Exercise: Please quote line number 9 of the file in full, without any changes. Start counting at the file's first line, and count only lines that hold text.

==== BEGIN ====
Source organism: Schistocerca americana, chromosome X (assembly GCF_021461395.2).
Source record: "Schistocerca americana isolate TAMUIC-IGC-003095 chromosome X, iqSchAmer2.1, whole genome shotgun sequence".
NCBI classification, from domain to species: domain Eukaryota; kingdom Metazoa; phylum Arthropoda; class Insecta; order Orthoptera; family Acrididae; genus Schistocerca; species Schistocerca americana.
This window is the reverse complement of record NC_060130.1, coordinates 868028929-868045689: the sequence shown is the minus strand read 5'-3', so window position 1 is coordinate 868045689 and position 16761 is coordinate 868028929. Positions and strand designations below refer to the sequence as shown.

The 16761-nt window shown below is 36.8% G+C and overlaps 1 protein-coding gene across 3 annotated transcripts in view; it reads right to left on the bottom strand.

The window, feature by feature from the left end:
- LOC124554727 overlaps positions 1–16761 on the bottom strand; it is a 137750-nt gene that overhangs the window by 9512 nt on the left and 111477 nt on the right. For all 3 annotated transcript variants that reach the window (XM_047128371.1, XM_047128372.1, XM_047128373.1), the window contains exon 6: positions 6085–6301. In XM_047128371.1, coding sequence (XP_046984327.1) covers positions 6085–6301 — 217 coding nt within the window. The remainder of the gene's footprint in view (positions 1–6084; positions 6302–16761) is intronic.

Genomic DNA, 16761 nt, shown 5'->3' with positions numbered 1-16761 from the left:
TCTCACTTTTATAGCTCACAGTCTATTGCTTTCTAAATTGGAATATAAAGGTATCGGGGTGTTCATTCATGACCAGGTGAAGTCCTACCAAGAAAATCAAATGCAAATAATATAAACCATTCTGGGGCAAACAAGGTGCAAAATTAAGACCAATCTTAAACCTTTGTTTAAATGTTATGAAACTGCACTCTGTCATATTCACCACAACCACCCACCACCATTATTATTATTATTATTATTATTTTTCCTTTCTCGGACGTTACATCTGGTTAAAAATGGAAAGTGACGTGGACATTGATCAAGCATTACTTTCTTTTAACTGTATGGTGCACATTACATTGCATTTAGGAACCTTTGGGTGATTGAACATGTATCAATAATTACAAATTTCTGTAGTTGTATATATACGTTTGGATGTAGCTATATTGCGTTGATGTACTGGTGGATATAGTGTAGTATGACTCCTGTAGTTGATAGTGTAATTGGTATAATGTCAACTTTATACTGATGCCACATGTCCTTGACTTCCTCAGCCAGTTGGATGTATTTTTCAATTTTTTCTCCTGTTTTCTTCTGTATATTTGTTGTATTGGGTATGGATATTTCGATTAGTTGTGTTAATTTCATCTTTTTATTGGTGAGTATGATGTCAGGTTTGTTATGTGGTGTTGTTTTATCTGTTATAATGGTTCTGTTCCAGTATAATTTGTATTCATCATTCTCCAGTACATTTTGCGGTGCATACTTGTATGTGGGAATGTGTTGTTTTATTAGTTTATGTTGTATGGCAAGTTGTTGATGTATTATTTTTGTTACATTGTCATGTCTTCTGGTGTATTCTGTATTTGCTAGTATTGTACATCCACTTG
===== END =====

TCTCACTTTTATAGCTCACAGTCTATTGCTTTCTAAATTGGAATATAAAGGTATCGGGGTGTTCATTCATGACCAGGTGAAGTCCTACCAAGAAAATCAAATGCAAATAATATAAACCATTCTGGGGCAAACAAGGTGCAAAATTAAGACCAATCTTAAACCTTTGTTTAAATGTTATGAAACTGCACTCTGTCATATTCACCACAACCACCCACCACCATTATTATTATTATTATTATTATTTTTCCTTTCTCGGACGTTACATCTGGTTAAAAATGGAAAGTGACGTGGACATTGATCAAGCATTACTTTCTTTTAACTGTATGGTGCACATTACATTGCATTTAGGAACCTTTGGGTGATTGAACATGTATCAATAATTACAAATTTCTGTAGTTGTATATATACGTTTGGATGTAGCTATATTGCGTTGATGTACTGGTGGATATAGTGTAGTATGACTCCTGTAGTTGATAGTGTAATTGGTATAATGTCAACTTTATACTGATGCCACATGTCCTTGACTTCCTCAGCCAGTTGGATGTATTTTTCAATTTTTTCTCCTGTTTTCTTCTGTATATTTGTTGTATTGGGTATGGATATTTCGATTAGTTGTGTTAATTTCATCTTTTTATTGGTGAGTATGATGTCAGGTTTGTTATGTGGTGTTGTTTTATCTGTTATAATGGTTCTGTTCCAGTATAATTTGTATTCATCATTCTCCAGTACATTTTGCGGTGCATACTTGTATGTGGGAATGTGTTGTTTTATTAGTTTATGTTGTATGGCAAGTTGTTGATGTATTATTTTTGTTACATTGTCATGTCTTCTGGTGTATTCTGTATTTGCTAGTATTGTACATCCACTTG